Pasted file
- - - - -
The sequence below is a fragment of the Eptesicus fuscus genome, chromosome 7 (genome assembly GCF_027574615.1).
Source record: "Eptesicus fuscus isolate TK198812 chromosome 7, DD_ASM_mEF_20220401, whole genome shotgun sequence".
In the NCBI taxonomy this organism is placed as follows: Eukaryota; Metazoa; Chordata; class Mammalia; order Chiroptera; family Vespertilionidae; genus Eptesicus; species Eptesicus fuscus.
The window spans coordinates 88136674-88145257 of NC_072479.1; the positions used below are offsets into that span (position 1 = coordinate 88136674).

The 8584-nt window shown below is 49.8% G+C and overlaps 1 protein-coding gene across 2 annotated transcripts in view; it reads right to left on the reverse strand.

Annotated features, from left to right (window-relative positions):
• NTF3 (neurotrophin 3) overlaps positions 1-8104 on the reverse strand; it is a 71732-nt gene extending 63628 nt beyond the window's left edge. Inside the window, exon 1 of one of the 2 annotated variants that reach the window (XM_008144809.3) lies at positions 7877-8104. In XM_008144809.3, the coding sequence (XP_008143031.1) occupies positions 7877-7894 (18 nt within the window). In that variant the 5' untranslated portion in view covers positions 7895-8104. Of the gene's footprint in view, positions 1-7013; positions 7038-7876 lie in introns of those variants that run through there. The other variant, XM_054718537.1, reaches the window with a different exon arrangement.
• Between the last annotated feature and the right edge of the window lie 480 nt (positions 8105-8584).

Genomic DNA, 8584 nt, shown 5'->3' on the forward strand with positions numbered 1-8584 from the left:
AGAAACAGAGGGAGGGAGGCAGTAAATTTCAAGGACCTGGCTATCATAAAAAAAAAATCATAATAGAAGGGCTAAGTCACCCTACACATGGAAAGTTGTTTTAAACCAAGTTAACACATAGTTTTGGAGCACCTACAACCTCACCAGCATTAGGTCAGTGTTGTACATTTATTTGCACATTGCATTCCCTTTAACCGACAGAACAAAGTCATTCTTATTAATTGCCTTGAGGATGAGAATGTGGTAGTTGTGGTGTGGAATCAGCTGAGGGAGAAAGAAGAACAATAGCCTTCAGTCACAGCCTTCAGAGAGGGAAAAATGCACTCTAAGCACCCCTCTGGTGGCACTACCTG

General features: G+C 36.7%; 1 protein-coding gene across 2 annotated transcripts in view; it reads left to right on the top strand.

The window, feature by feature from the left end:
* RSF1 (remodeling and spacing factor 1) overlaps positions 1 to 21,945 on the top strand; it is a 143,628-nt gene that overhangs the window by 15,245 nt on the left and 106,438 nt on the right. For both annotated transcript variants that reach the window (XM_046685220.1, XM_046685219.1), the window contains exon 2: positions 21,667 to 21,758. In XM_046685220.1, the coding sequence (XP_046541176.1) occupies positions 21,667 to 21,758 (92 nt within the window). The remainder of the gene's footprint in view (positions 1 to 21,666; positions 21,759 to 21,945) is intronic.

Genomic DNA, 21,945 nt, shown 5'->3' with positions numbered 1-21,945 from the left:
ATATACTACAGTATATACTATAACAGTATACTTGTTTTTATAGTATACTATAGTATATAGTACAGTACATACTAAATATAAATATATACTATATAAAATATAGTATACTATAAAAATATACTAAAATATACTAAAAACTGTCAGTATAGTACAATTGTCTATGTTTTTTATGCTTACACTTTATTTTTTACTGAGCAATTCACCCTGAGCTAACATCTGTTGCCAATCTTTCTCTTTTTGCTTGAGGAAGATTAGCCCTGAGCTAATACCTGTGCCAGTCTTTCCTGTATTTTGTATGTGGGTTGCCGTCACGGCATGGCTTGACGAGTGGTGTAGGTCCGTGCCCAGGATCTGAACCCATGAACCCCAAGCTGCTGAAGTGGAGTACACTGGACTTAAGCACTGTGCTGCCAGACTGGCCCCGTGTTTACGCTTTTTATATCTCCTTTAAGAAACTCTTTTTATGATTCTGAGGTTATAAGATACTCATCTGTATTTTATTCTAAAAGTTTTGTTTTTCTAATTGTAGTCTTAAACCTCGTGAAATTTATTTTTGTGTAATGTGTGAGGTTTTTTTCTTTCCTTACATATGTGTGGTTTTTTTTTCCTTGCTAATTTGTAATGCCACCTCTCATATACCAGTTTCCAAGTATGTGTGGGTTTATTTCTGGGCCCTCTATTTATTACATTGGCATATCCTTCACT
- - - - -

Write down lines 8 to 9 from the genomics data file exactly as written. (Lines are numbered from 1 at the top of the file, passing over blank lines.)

• Between the last annotated feature and the right edge of the window lie 480 nt (positions 8105-8584).

Genomic DNA, 8584 nt, shown 5'->3' on the forward strand with positions numbered 1-8584 from the left: